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Prepare for directory synchronization

Published: June 8, 2012

Updated: June 18, 2015

Applies To: Azure, Office 365, Windows Intune

This topic might not be completely applicable to users of Microsoft Azure in China. For more information about Azure service in China, see

As an administrator, you need to do some preparation before you synchronize your local Active Directory to Microsoft Azure Active Directory (Microsoft Azure AD).

If you are deploying single sign-on, then we recommend that you set up single sign-on before you set up directory synchronization.

After you’ve set up single sign-on, verify that the following statements are true:

  • You have the required software.

  • You have set up the correct permissions.

  • You understand the performance considerations related to directory synchronization.

Activating directory synchronization should be considered a long-term commitment. After you have activated directory synchronization, you can only edit synchronized objects by using your on-premises Active Directory management tools. For more information, see Directory synchronization and source of authority.

All customers of Azure Active Directory and Office 365 have a default object limit of 50,000 mail-enabled objects (users, mail-enabled contacts, and groups) by default.
This limit determines how many objects you can create in your tenant.
Objects can be created using DirSync, Powershell or the GRAPH API.

When you verify your first domain, this object limit is automatically increased to 300,000 objects.
Each tenant is only granted one increase.

If you have verified a domain and need to synchronize more than 300,000 objects OR you do not have any domains to verify, and need to synchronize more than 50,000 mail-enabled objects, you will need to contact Azure Active Directory Support to request an increase to your object quota limit.

If your on-premises Active Directory has fewer than 50,000 mail-enabled objects, you can deploy directory synchronization with Microsoft SQL Server 2008 Express.
However, if your on-premises Active Directory has over 50,000 mail-enabled objects, you must deploy directory synchronization with a full instance of SQL Server. The required full instances of SQL Server are Microsoft SQL Server 2008 Standard, Microsoft SQL Server 2008 R2 or Microsoft SQL Server 2012. For more information about deploying synchronization on a standalone version of SQL Server, see How to install the Directory Sync tool onto SQL Server.

This section describes the computer requirements for running the Directory Sync tool. The Directory Sync tool communicates with your domain controller servers. The default installation of the Directory Sync tool includes a version of Microsoft SQL Server 2012 Express SP1.

The directory synchronization computer must meet the following requirements:

  • It must run Windows Server as operating system. The following versions of the Windows Server operating system are supported:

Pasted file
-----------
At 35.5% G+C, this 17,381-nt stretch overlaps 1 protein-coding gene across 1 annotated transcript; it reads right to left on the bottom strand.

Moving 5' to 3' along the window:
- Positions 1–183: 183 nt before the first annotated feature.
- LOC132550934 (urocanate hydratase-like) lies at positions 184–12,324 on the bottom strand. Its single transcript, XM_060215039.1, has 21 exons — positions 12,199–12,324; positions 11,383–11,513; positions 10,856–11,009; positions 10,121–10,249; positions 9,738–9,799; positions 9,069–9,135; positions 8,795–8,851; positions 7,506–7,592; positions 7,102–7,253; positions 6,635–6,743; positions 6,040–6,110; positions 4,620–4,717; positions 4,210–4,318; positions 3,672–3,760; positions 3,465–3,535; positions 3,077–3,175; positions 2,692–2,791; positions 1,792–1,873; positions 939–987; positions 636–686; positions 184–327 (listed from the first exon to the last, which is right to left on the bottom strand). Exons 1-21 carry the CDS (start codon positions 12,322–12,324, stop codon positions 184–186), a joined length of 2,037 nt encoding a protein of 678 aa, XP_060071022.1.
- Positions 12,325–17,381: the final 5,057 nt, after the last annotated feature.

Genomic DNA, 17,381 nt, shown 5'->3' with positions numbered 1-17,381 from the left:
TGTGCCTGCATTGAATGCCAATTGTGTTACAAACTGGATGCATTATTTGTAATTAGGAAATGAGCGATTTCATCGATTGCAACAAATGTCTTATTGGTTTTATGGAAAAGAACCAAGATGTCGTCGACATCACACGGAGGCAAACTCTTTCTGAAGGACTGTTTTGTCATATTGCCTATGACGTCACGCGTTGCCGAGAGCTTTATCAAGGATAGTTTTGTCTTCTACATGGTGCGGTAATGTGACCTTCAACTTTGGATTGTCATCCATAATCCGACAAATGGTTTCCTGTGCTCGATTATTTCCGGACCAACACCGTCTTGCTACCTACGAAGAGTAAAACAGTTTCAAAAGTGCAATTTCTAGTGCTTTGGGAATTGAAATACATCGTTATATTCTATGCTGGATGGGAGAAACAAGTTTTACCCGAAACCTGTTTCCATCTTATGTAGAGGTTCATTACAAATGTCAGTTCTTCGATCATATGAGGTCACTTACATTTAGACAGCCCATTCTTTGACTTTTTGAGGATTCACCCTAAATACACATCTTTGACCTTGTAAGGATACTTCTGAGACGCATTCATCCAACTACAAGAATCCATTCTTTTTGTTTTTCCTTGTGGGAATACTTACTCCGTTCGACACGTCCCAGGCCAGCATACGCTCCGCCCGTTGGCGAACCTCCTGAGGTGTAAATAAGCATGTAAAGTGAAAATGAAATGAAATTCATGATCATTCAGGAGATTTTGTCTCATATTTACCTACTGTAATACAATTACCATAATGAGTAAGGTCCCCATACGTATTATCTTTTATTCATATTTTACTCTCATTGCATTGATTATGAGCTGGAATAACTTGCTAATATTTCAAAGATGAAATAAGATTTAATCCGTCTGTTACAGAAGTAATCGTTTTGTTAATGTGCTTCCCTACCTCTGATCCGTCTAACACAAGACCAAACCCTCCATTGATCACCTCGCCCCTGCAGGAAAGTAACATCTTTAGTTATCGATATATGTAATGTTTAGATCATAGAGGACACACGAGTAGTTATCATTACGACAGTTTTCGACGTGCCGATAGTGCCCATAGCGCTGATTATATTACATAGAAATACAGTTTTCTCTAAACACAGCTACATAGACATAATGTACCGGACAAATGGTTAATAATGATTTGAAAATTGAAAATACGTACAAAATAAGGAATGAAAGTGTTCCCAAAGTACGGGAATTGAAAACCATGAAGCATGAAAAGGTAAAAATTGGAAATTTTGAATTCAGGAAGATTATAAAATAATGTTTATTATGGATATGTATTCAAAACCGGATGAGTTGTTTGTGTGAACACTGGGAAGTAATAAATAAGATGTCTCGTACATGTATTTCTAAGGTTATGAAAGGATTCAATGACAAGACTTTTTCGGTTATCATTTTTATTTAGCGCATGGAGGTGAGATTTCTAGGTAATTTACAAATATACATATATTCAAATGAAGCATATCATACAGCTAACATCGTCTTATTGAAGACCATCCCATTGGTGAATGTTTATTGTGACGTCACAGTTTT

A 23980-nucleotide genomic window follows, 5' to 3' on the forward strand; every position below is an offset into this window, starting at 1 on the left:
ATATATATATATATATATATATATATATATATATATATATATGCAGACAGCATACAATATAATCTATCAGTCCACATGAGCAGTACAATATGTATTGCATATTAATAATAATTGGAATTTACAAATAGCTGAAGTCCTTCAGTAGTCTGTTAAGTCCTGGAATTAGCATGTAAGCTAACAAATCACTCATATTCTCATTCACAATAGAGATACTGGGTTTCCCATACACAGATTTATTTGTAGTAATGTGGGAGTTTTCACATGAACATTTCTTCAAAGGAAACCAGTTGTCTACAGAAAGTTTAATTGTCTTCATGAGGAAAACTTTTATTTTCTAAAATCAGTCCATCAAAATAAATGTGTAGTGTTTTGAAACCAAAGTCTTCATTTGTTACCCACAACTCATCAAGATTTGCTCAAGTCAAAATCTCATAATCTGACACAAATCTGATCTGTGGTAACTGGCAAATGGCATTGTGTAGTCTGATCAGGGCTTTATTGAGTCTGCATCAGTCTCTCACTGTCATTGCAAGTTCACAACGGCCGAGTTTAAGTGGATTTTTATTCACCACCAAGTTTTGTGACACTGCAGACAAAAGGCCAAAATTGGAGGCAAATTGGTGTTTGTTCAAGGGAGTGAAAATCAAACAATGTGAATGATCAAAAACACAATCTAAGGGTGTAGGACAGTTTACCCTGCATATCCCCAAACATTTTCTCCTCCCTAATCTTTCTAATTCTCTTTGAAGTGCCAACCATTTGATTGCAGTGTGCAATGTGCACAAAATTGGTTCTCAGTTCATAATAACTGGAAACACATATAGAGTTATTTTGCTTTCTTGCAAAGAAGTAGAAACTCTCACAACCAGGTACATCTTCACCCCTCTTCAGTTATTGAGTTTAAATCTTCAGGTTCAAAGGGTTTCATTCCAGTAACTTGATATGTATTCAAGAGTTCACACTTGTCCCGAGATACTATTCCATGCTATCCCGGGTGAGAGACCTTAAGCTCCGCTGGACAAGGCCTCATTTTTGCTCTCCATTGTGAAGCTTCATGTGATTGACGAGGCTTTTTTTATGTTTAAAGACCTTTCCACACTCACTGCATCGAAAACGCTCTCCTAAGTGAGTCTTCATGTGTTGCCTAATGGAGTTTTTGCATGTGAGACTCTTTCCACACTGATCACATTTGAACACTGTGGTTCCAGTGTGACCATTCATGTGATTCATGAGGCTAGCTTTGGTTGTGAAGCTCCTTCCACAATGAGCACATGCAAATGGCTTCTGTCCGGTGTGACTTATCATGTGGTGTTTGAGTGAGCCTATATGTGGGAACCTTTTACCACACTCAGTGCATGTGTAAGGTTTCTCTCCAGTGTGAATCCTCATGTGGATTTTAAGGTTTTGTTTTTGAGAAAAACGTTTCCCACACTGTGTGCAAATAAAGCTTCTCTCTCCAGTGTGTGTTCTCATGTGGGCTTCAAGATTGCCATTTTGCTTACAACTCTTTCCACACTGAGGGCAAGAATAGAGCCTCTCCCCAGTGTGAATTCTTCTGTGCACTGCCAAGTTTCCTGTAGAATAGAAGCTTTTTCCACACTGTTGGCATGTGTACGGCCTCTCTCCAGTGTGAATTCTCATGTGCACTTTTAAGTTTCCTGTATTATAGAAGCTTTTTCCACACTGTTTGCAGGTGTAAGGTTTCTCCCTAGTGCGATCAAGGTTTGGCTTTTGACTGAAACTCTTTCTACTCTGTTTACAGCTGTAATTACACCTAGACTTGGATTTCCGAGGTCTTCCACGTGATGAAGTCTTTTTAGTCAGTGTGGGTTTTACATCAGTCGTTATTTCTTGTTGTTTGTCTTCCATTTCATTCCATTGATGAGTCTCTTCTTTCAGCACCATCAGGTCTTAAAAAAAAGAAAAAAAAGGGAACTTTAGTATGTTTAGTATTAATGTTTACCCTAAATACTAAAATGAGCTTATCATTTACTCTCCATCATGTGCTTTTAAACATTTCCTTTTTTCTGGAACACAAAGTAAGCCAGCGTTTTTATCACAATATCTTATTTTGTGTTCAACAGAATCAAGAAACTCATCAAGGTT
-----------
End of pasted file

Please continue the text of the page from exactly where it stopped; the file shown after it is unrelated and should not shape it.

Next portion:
• 64-bit edition of Windows Server 2008 Standard, Enterprise, or Datacenter edition with SP1 or later

    • Windows Server 2008 R2 Standard, Enterprise, or Datacenter edition with SP1 or later

    • Windows Server 2012 Standard or Datacenter

    • Windows Server 2012 R2 Standard or Datacenter

  • It must be joined to Active Directory. The computer must be joined to the Active Directory forest that you plan to synchronize. For the rich co-existence scenario, this is a requirement because the DirSync server explicitly enumerates and reaches out to all domain controllers in the forest in order to set permissions for write-back. This is not the case if you do not have Hybrid Deployment enabled.
    The computer also must be able to connect to all the other domain controllers for all the domains in your forest. A forest is one or more Active Directory domains that share the same class and attribute definitions, site and replication information, and forest-wide search capabilities.

  • It must run the Microsoft .NET Framework 3.5 SP1 and the Microsoft .NET Framework 4.5.1 If you are running Windows Server 2008, the .NET Framework will already be installed; if not, you can download it from the following locations:

  • It must run Windows PowerShell: If you are running Windows Server 2003, you need to download Windows PowerShell. If you are running Windows Server 2008, you need to enable Windows PowerShell. For more information, see Install Windows PowerShell on the directory sync computer.

  • It must be located in an access-controlled environment. Access to the computer that is running the Directory Sync tool should be limited to those users who have access to your Active Directory domain controllers and other sensitive network components. Only users or administrators that have the necessary permissions to make changes to domain controllers in Active Directory should have access to this computer.

Support for Windows Server 2012 has been added to the server running the Directory Sync tool.

You can only install one computer running the Directory Sync tool between an on-premises Active Directory and an Office 365 tenant.

The following table lists the requirements for domain controllers deployed in your Active Directory forest(s) that communicate with the Office 365 environment.


Component Requirements

Active Directory forest

  • Windows Server 2003 forest functional mode or higher

Domain controller

  • 32-bit or 64-bit Windows Server 2003 Standard Edition or Enterprise Edition with Service Pack 1 (SP1)

  • 32-bit or 64-bit edition of the Windows Server 2008 Standard or Enterprise, Windows Server 2008 R2 Standard or Enterprise, or Windows Server 2008 Datacenter or Windows Server 2008 R2 Datacenter.

  • Windows Server 2012 Standard or Datacenter.

In every Active Directory site where you plan to install Exchange 2010 SP2 hybrid servers, you must have at least one global catalog server configured.

When you install the Directory Sync tool, the Configuration wizard creates a service account that will be used to read from your local Active Directory and write to Azure AD. The wizard creates this account using both your local Active Directory admin permissions and your cloud admin permissions, which you provide as part of setup.

To run the Directory Sync tool, you must have administrator permissions for the following: